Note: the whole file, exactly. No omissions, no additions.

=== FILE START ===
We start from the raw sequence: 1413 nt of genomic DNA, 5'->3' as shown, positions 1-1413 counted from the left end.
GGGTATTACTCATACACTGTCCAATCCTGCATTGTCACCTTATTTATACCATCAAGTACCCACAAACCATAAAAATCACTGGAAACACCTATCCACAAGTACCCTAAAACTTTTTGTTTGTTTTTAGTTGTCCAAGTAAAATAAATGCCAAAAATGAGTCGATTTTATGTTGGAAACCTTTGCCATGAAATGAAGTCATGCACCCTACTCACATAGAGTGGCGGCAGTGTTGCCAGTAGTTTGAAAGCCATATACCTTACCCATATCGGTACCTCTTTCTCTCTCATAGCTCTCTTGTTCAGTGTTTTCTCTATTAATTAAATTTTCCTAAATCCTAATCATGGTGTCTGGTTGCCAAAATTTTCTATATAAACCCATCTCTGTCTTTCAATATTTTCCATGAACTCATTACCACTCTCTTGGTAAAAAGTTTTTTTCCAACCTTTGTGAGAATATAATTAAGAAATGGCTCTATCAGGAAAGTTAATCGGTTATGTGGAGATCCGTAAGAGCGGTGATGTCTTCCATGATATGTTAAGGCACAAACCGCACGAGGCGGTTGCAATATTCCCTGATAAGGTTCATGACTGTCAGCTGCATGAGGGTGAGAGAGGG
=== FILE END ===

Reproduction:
We start from the raw sequence: 1413 nt of genomic DNA, 5'->3' as shown, positions 1-1413 counted from the left end.
GGGTATTACTCATACACTGTCCAATCCTGCATTGTCACCTTATTTATACCATCAAGTACCCACAAACCATAAAAATCACTGGAAACACCTATCCACAAGTACCCTAAAACTTTTTGTTTGTTTTTAGTTGTCCAAGTAAAATAAATGCCAAAAATGAGTCGATTTTATGTTGGAAACCTTTGCCATGAAATGAAGTCATGCACCCTACTCACATAGAGTGGCGGCAGTGTTGCCAGTAGTTTGAAAGCCATATACCTTACCCATATCGGTACCTCTTTCTCTCTCATAGCTCTCTTGTTCAGTGTTTTCTCTATTAATTAAATTTTCCTAAATCCTAATCATGGTGTCTGGTTGCCAAAATTTTCTATATAAACCCATCTCTGTCTTTCAATATTTTCCATGAACTCATTACCACTCTCTTGGTAAAAAGTTTTTTTCCAACCTTTGTGAGAATATAATTAAGAAATGGCTCTATCAGGAAAGTTAATCGGTTATGTGGAGATCCGTAAGAGCGGTGATGTCTTCCATGATATGTTAAGGCACAAACCGCACGAGGCGGTTGCAATATTCCCTGATAAGGTTCATGACTGTCAGCTGCATGAGGGTGAGAGAGGG